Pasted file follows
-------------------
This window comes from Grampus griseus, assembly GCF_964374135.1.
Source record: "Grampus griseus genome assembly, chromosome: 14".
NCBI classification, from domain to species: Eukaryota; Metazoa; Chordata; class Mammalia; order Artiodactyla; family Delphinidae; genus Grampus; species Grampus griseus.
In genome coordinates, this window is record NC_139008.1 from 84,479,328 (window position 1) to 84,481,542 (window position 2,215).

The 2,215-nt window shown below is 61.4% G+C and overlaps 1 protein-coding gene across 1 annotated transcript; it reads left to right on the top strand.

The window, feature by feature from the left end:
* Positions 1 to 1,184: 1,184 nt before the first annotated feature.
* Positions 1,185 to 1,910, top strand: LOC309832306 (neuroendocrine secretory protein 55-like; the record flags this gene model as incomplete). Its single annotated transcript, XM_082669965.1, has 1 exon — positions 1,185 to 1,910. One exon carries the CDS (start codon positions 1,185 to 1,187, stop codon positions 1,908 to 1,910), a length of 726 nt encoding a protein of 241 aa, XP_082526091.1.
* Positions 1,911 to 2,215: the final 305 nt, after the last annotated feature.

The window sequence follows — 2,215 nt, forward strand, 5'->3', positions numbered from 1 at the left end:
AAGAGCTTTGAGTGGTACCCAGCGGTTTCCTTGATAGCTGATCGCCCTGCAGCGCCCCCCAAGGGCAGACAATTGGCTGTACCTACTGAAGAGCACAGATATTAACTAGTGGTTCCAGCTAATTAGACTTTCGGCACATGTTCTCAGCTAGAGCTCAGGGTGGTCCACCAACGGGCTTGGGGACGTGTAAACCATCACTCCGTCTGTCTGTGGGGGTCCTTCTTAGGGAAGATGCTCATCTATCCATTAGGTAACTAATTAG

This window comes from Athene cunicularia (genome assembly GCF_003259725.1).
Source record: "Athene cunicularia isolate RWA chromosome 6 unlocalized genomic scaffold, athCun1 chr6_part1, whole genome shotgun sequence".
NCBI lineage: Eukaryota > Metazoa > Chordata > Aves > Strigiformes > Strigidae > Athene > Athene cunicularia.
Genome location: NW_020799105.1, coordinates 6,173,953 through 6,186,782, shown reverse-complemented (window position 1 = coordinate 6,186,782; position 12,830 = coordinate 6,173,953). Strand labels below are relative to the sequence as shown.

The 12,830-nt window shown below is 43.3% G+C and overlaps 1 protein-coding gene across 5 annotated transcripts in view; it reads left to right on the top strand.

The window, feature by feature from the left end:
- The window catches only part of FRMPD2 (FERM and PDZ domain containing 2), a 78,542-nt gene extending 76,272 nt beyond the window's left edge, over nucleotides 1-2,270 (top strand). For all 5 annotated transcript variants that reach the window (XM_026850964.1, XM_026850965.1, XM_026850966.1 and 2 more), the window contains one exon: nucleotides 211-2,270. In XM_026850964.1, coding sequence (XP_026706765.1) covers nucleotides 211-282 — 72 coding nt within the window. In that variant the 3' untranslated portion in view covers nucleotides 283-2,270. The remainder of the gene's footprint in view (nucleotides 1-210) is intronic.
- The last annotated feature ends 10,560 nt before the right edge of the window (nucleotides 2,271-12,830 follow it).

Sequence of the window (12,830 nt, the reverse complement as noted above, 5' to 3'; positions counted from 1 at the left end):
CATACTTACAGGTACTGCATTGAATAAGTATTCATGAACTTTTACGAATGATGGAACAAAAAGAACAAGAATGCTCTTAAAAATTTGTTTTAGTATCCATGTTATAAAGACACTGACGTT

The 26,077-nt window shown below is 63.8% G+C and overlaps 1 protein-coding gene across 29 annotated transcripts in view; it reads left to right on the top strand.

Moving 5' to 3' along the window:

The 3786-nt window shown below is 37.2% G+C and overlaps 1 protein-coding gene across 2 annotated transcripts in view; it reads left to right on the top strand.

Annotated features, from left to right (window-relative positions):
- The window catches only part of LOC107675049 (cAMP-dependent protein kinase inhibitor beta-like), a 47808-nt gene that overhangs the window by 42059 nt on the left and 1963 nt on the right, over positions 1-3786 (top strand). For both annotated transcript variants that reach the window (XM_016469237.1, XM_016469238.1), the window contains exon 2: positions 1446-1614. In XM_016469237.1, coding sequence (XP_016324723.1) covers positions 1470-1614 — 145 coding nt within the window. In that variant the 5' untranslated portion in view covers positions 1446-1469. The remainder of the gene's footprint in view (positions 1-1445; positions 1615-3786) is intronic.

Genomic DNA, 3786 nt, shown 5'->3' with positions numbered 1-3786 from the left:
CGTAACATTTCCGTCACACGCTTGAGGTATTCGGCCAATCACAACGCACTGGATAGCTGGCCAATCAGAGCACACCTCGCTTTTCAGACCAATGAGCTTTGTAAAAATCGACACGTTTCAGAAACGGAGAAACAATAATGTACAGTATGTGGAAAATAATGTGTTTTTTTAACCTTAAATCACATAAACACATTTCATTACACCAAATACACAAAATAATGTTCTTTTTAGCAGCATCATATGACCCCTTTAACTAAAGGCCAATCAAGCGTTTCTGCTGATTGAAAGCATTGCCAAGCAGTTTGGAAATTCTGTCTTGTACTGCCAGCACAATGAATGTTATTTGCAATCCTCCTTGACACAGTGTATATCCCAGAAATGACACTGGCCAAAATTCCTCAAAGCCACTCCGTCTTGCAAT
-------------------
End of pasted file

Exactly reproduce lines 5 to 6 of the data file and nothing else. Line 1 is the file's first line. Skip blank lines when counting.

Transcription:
The 2,215-nt window shown below is 61.4% G+C and overlaps 1 protein-coding gene across 1 annotated transcript; it reads left to right on the top strand.

The window, feature by feature from the left end: